Dwarf and pygmy sperm whales unleash a different kind of smokescreen from their anus in order to hide from their enemies
If you can’t run then perhaps you can hide. A number of animals have devised ingenious ways of making sure they can’t be seen by a predator. One exponent of this simple but effective method is the Texas horned lizard, which builds pressure up in its head before releasing a stream of blood from its eyes, which it aims at the eyes of its attacker. However, the art of hiding isn’t limited to terra firma.
The vampire squid lives deep in the ocean where no natural light occurs. While this may sound like a risky place to be when trying to evade predators, this squid has learnt to use the darkness to its advantage. Should a hunter approach, the squid will turn its ‘cloak’ inside out before lighting its two largest photophores (lightproducing organs). It will then narrow these strips of light, giving the by now confused predator the impression that the squid is rapidly moving off into the distance and is no longer a viable meal, allowing the squid to get away safely.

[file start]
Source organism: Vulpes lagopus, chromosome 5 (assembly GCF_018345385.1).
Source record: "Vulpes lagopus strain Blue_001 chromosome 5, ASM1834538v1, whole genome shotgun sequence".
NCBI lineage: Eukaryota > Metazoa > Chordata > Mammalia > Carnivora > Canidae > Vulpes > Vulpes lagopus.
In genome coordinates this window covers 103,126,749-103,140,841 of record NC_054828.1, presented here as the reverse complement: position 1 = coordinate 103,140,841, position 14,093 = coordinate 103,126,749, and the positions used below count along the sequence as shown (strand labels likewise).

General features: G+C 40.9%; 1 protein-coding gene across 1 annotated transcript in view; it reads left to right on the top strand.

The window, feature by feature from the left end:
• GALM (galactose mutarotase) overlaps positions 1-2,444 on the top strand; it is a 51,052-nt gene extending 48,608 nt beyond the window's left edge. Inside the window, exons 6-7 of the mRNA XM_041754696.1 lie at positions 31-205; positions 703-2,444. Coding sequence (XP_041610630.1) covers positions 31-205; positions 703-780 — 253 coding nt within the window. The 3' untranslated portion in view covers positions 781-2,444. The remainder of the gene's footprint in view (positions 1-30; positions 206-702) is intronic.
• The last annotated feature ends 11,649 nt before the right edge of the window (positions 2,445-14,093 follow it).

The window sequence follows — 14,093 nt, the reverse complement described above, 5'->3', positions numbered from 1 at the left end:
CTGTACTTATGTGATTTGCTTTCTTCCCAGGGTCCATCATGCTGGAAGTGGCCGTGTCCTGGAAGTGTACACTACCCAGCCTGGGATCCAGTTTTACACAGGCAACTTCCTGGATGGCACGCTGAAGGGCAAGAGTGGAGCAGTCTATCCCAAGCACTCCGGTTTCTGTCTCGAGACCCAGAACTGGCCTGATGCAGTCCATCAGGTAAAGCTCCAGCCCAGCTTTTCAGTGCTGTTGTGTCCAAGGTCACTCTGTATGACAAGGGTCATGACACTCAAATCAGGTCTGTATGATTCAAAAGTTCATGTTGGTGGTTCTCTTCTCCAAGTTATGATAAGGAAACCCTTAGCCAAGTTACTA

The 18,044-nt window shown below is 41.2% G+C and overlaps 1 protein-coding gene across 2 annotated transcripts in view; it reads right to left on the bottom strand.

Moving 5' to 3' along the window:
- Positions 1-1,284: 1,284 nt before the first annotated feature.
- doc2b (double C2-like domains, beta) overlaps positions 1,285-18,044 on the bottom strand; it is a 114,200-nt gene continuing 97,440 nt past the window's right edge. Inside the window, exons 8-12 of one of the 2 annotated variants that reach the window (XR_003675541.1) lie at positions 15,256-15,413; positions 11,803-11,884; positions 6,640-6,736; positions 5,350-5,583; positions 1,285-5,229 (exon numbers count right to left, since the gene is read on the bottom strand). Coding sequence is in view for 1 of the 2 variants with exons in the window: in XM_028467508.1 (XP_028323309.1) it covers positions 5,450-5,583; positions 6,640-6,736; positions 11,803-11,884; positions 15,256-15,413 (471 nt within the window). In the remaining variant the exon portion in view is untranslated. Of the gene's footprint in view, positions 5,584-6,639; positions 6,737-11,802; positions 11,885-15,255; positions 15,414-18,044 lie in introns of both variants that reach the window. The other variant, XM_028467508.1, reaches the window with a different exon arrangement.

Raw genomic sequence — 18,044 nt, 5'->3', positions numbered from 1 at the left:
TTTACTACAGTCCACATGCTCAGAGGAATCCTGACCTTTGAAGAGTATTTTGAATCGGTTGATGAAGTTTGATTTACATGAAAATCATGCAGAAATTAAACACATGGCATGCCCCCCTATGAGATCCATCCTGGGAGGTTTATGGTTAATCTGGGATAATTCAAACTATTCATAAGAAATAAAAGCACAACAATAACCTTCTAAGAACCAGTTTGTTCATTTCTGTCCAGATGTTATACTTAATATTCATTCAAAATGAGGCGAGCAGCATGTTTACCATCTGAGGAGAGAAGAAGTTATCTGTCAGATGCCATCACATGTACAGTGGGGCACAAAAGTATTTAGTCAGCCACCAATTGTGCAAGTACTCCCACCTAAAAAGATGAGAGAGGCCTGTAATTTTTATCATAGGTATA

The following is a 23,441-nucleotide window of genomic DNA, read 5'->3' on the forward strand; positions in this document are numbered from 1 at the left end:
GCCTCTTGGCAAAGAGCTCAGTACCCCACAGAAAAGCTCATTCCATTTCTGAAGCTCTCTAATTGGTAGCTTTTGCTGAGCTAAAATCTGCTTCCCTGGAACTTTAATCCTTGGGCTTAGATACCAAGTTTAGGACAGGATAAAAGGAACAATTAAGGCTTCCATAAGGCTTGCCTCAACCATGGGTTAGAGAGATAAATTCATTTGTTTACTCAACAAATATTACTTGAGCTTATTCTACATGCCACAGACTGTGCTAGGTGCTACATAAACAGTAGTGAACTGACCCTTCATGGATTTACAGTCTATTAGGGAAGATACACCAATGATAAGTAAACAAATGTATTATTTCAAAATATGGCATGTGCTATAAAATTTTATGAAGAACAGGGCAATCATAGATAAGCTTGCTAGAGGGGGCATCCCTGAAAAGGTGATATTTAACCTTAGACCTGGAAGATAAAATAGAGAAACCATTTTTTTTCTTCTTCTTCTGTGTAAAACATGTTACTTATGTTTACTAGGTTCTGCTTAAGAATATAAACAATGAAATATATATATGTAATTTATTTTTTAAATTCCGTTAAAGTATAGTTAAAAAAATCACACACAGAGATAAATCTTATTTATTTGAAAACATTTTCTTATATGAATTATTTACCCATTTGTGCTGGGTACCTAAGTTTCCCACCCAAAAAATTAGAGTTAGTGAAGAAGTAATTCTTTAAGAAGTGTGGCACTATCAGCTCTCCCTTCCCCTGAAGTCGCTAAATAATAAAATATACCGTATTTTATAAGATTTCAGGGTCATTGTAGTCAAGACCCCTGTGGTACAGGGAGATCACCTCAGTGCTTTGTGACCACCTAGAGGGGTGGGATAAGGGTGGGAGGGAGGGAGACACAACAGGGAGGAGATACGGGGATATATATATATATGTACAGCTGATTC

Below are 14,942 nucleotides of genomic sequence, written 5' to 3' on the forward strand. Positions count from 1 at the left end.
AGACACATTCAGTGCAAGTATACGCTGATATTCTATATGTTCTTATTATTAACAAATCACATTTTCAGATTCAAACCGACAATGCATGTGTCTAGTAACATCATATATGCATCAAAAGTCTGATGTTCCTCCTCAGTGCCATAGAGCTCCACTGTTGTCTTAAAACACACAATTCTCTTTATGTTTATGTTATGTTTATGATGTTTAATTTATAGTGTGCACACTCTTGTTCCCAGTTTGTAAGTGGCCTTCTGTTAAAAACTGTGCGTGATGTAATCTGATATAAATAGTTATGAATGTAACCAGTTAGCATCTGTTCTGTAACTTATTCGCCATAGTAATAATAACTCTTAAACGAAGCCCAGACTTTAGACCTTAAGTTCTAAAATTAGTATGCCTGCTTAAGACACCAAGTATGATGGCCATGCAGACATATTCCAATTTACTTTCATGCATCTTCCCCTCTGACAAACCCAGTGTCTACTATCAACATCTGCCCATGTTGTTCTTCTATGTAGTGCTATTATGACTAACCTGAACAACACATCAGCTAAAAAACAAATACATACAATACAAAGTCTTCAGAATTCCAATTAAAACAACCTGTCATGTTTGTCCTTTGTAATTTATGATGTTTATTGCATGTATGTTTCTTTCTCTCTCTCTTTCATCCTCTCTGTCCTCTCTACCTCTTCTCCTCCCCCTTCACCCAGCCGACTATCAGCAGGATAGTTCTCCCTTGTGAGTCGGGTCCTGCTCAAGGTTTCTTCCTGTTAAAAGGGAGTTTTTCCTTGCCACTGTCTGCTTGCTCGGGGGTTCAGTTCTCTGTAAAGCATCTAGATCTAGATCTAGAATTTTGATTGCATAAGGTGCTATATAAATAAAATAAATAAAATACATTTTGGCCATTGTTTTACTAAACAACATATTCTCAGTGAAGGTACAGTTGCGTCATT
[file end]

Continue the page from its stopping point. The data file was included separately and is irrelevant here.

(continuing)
Fellow ocean dwellers, pygmy and dwarf sperm whales also need to rely on deception when threatened, but they take a slightly messier approach. A sac containing a reddish-brown fluid sits near their anus. When escaping a predator, they release this and swoosh it around with their tail, creating a huge, dense red cloud – perfect cover to escape in. What’s more, they can do this repeatedly, essentially pooping out smoke bomb after smoke bomb to evade a predator.
Below A threatened pygmy sperm whale can release a cloud of thick, syrupy fluid to hide from attackers